The Canada Revenue Agency (CRA) was recently asked whether the cost of capital improvements made to a real property that is held by an inter vivos trust is included in the adjusted cost base (ACB) of the property and in the ACB of the capital interest of the beneficiaries that have borne the cost of the improvements.
A taxpayer created an inter vivos trust (the Trust) to which the taxpayer and his wife transferred a cottage. The cottage never generated any income and has been subject to major improvements throughout the existence of the Trust. The cost of the improvements has been borne by the capital beneficiaries of the Trust, which are the taxpayer, his wife, his daughter and his grandchildren. The disbursements related to the cost of the improvements do not constitute loans to the Trust and are not refundable by the Trust to the beneficiaries.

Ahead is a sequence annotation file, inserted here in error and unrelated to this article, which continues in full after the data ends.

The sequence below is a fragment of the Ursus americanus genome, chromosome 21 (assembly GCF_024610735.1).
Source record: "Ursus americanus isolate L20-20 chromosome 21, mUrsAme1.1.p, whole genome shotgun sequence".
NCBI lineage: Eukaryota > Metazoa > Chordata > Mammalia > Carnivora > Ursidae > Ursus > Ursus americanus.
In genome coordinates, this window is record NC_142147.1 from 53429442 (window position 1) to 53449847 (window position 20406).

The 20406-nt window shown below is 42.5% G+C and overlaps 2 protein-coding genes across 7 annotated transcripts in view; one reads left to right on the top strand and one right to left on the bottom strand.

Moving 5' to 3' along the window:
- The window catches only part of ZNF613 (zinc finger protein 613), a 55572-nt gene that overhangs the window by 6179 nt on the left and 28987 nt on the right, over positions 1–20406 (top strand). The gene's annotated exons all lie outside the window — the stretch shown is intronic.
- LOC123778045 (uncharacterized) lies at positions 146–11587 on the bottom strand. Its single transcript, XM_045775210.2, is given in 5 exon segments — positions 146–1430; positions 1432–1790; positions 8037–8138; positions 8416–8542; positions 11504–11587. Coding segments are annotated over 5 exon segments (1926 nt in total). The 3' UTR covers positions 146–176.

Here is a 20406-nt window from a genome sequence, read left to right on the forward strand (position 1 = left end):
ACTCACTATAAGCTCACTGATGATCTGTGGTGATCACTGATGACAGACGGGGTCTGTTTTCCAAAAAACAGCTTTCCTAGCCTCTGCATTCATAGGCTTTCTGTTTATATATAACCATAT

Where the cost of improvements made to a real property held by an inter vivos trust is directly or indirectly borne by a beneficiary of the trust, it is the CRA’s view that the payment of the cost of the improvements or the assumption of the related debt, as the case may be, is generally made on behalf of the trust and constitutes a contribution to the trust. As well, the cost of the cottage (for all purposes including a disposition) should include the cost of the improvements made to the cottage that are capital expenditures.
Keep track of those capital improvement costs and reduce tax on the sale of properties help by a trust.